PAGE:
April 18, 2002
Starring: Liam Neeson, Ben Kingsley, Ralph Fiennes, Caroline Goodall, Jonathan Sagall, Embeth Davidtz, Malgoscha Gebel, Shmulik Levy, Mark Ivanir, Béatrice Macola, Andrzej Seweryn, Friedrich von Thun, Krzysztof Luft, Harry Nehring, Norbert Weisser, ,
Widely considered his most critically acclaimed and personal work to date, Spielberg’s masterpiece about the Jewish holocaust arrives on DVD.
Ten years on from its initial release, Schindler’s List remains one of the most shocking, thought-provoking and moving pieces of cinema ever made. It was Spielberg’s first ‘serious’ project according to the critics of the time (previous dramatic efforts like The Color Purple and Empire of the Sun had sadly fallen into the background in favour of his more crowd-pleasing efforts like Jurassic Park) and the point where he was finally accepted by both sides as being a master filmmaker, winning Best Picture and Best Director at the Oscars.
List was also the first film about the second world war for some time, and would inspire the making of other war films like The Thin Red Line and Spielberg’s own, if albeit very different, Saving Private Ryan. It was a stark reminder that the holocaust had happened, that six million Jews really were murdered at Hitler’s behest, and that we should never let such a terrible thing happen ever again. Ask any teenager about the holocaust and chances are he or she will think about the first time they watched Schindler’s List, because Spielberg managed to express in three hours what five years of school never could.
“The ending’s too sentimental,” his detractors cried (and still cry). And speaking objectively, it is. It’s also what really happened, so make of that what you will. Lesser directors would have chosen to lay the emotion on with a trowel throughout, but Spielberg saves any hint of it until the climax by having the bulk of the film full of blunt violence and bureaucratic racism that hits home like a punch in the guts. It’s hard to dismiss the film as sentimental when you see pyres full of burning corpses surrounded by jeering soldiers, or a man witnessing his wife shot in the face purely because she’s slowing things down.
Oskar Schindler was no saint, as history and the film both tell us. He drank and used women to his own advantage, and was greedy to make money from the opportunities brought about by the war. But he also had a conscience and over the years his principles slowly shifted. He had the fortune he had always dreamed about and yet his life was still empty, so he used his wealth and power to secure the lives of as many Jews as he could.
Liam Neeson perfectly captures both Schindler’s powerful presence as a man and a businessman who knew how to play people like a pianist to get what he wanted. Fiennes is suitably chilling as the murderous Amen Goeth, a man who shoots people for the sheer sport of it, and Kingsley has a quiet dignity as the accountant who managed Schindler’s money and conscience with equal aplomb. And in a film with hundreds of speaking parts, there’s no weak link to be found from the bit-players or child actors. Indeed, the scene where the adults are distracted in camp whilst their children are rounded up into trucks to be taken away and murdered is especially powerful in its portrayal.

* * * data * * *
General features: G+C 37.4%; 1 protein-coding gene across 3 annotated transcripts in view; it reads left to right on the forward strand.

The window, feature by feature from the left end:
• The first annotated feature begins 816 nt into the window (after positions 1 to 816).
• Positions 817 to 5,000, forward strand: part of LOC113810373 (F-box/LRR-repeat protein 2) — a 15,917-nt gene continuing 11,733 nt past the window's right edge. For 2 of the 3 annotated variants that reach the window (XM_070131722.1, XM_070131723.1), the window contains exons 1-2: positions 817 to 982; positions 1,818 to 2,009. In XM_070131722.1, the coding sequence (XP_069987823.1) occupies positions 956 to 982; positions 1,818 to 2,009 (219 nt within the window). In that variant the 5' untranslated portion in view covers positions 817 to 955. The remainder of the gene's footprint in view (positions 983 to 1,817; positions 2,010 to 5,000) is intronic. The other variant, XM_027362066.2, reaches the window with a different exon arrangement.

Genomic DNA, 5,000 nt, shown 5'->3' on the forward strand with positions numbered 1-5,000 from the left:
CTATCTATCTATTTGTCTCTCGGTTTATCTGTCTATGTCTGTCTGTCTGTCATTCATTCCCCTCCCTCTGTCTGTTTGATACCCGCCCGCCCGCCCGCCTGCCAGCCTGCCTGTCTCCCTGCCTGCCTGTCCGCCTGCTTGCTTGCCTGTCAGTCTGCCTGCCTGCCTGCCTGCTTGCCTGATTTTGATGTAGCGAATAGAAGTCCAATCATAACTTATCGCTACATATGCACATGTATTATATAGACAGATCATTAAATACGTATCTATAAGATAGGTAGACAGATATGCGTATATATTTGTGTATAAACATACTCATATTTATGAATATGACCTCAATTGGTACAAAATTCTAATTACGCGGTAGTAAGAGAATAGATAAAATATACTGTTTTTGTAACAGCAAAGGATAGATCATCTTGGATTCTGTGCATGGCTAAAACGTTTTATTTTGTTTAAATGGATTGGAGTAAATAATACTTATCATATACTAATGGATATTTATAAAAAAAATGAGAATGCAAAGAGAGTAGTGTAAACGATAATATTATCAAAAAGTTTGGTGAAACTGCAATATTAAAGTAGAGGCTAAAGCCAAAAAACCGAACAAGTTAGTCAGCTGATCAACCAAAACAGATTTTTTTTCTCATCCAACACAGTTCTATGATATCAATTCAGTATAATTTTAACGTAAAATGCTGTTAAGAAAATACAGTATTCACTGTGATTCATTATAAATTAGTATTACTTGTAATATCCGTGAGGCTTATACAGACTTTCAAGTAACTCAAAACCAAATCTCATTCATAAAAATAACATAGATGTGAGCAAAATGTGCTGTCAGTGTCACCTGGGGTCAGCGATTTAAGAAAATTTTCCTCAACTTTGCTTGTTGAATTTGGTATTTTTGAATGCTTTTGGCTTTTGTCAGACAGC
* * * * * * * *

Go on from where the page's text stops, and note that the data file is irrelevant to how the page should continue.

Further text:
Kudos then to Spielberg’s cinematographer of choice, Janusz Kaminski, who uses black and white film and handheld cameras to create an authenticity that transports you back to the 40′s with the help of the faultless production design (the entire Plazow concentration camp was built from scratch), and John Williams’ haunting score. Spielberg knows it’s the little details that stick in your head, like Goeth’s gun jamming during an impromptu execution, or an old man’s blood melting the snow as it gushes from his head. Who could ever forget the two iconic appearances of the little girl in the red dress, which sums up everything that is wrong with war without using a single word of dialogue.
So a decade on, has the film lost any of its power? No. Will it ever? No. And that’s what makes it a genuine classic.
As with previous releases from the bearded one, the extras aren’t as impressive as they should be. There’s no commentary from anyone, no deleted scenes and no behind the scenes footage. The film itself is also split over two discs, although this is probably due to it being in black and white and needing more data to prevent those pesky pixelations.
So what do we get? Well, ‘Voices From The List’ is an hour long documentary introduced by Spielberg himself. Children who were saved by Schindler and are now grown-up recount their experiences from the start of the war through to the present day. A lot of it you will have seen portrayed in the film, but hearing it from the real people who went through the holocaust is still fascinating.
‘The Shoah Foundation Story’ lasts ten minutes and, narrated by Morgan Freeman, tells us about how during the making of Schindler’s List Spielberg was inundated by stories by survivors and got the idea to set up a foundation that would capture these stories on video to use as educational tools for future generations.
‘Cast and Filmmakers’ offers extensive text biographies about…the cast and filmmakers, and ‘About Oskar Schindler’ tells us about what happened to Schindler after the war, when he divorced his wife and became a farmer.
The film itself looks and sounds fantastic, and the only reason this package doesn’t get full marks is due to the film being split over two discs and not having the wealth of extras the fans were expecting (none of the bonus material covers the actual production of the film, which is a huge disappointment).